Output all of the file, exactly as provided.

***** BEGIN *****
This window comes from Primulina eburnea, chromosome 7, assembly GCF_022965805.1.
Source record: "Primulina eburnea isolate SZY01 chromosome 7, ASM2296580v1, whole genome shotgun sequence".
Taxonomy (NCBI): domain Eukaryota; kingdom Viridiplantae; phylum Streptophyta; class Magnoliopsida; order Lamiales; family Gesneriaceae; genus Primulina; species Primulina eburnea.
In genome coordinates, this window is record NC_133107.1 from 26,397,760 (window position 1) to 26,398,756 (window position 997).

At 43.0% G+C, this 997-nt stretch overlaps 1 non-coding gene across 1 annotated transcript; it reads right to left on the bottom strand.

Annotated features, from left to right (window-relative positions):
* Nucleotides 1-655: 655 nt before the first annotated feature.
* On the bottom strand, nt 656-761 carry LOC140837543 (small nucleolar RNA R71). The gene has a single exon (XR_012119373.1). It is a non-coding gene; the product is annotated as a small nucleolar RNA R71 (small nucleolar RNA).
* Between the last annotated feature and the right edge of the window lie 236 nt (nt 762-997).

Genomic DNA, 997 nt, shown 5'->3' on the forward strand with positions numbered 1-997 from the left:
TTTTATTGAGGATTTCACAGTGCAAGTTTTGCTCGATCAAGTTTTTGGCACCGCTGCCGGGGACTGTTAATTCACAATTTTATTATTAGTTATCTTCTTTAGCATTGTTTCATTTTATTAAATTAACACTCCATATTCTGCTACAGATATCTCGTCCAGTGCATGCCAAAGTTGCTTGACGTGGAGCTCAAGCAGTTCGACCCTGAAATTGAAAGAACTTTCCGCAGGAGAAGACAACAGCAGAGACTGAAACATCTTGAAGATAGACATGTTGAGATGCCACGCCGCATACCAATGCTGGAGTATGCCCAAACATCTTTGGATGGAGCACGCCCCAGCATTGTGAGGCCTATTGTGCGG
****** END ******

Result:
This window comes from Primulina eburnea, chromosome 7, assembly GCF_022965805.1.
Source record: "Primulina eburnea isolate SZY01 chromosome 7, ASM2296580v1, whole genome shotgun sequence".
Taxonomy (NCBI): domain Eukaryota; kingdom Viridiplantae; phylum Streptophyta; class Magnoliopsida; order Lamiales; family Gesneriaceae; genus Primulina; species Primulina eburnea.
In genome coordinates, this window is record NC_133107.1 from 26,397,760 (window position 1) to 26,398,756 (window position 997).

At 43.0% G+C, this 997-nt stretch overlaps 1 non-coding gene across 1 annotated transcript; it reads right to left on the bottom strand.

Annotated features, from left to right (window-relative positions):
* Nucleotides 1-655: 655 nt before the first annotated feature.
* On the bottom strand, nt 656-761 carry LOC140837543 (small nucleolar RNA R71). The gene has a single exon (XR_012119373.1). It is a non-coding gene; the product is annotated as a small nucleolar RNA R71 (small nucleolar RNA).
* Between the last annotated feature and the right edge of the window lie 236 nt (nt 762-997).

Genomic DNA, 997 nt, shown 5'->3' on the forward strand with positions numbered 1-997 from the left:
TTTTATTGAGGATTTCACAGTGCAAGTTTTGCTCGATCAAGTTTTTGGCACCGCTGCCGGGGACTGTTAATTCACAATTTTATTATTAGTTATCTTCTTTAGCATTGTTTCATTTTATTAAATTAACACTCCATATTCTGCTACAGATATCTCGTCCAGTGCATGCCAAAGTTGCTTGACGTGGAGCTCAAGCAGTTCGACCCTGAAATTGAAAGAACTTTCCGCAGGAGAAGACAACAGCAGAGACTGAAACATCTTGAAGATAGACATGTTGAGATGCCACGCCGCATACCAATGCTGGAGTATGCCCAAACATCTTTGGATGGAGCACGCCCCAGCATTGTGAGGCCTATTGTGCGG